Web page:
More than anything, though, I love Latin because it has nothing to do with me. It has nothing to do with anything in my life. Classics evangelists who argue for the practical utility of Latin, its historical significance and English vocabulary-building potential, are profoundly missing the point: Latin is fun because all its native speakers are dead and will never have to meet you. Even if you could communicate with them through space and time, and even if your Latin skills were up to the task, what could you possibly say that would mean anything to them? You, personally, have no place in Latin. As far as Latin is concerned, you don’t matter; you don’t even exist. Studying Latin is an exercise in ego death.

I’m realizing now that this must have been what drew me to Latin in the seventh grade, when I wanted nothing more than to flee my own existence. Today, at the age of thirty, I enjoy my existence much more, but there’s still something to be said for starting every day with an hour of structured self-annihilation, especially when one is meant to spend the rest of the day working on a novel. I suspect that Kai Ashante Wilson, my gentle Latin teacher from middle school, would agree: I just Googled him and discovered that he is now a Hugo- and Nebula Award–nominated science-fiction author.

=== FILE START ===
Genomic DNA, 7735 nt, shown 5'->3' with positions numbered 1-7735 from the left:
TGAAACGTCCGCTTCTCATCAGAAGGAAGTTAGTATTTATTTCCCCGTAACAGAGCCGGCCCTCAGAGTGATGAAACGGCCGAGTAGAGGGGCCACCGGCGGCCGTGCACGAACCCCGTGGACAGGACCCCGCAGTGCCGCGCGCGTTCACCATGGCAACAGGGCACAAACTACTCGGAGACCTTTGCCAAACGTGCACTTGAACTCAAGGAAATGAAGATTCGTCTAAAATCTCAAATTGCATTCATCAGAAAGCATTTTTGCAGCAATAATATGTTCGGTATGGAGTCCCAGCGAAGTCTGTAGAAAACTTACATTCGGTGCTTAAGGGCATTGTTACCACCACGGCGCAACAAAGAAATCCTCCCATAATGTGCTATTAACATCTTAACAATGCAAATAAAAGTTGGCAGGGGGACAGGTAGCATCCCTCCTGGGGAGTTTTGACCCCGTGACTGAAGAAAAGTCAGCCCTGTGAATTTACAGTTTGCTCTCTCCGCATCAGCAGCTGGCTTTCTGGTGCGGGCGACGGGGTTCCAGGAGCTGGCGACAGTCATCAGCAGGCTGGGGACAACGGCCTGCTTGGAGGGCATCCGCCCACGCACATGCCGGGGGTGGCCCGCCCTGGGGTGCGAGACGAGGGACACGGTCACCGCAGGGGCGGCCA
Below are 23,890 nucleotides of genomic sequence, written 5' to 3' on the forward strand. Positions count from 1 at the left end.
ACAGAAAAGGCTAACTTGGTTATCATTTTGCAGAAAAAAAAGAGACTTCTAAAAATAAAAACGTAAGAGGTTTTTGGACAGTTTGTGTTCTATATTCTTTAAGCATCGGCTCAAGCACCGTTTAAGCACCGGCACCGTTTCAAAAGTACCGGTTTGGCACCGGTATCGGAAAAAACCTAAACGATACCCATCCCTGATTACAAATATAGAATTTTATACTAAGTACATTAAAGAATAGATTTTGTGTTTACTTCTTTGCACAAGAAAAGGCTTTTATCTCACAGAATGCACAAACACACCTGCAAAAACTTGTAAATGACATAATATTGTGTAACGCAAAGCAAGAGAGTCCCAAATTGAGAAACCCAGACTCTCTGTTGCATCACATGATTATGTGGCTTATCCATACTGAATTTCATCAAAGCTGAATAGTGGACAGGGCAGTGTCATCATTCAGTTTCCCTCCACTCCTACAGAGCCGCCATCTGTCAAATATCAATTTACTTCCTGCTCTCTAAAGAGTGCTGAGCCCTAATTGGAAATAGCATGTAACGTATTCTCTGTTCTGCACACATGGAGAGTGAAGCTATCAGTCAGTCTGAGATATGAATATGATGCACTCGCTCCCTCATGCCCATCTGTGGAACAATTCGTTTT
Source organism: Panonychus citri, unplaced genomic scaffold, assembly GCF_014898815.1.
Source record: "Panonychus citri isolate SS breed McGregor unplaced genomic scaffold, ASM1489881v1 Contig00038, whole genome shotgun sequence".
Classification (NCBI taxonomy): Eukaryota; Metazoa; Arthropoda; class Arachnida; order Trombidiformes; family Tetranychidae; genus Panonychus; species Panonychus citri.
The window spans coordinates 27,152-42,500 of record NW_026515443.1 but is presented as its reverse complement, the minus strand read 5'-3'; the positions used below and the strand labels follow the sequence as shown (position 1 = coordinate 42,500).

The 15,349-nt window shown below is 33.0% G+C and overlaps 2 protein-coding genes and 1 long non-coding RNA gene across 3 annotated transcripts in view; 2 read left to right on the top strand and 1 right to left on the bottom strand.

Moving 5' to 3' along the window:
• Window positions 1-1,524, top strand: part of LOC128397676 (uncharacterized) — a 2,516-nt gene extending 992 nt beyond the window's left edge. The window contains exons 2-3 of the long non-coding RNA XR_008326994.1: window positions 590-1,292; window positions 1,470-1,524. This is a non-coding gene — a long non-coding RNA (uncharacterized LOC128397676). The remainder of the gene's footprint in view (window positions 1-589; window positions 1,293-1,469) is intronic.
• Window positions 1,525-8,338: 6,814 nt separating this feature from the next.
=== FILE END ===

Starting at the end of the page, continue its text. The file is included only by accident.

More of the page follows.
Seeing this news, I laughed with delight—who’d have guessed it?—and felt a new appreciation for the best part of Latin: not studying it, but leaving it behind. At the end of every class, when I pack up Wheelock and step into the bright light of an Iowa City morning, I am ready to inhabit the world again. I am ready to superare it all. I might even be ready to write about it.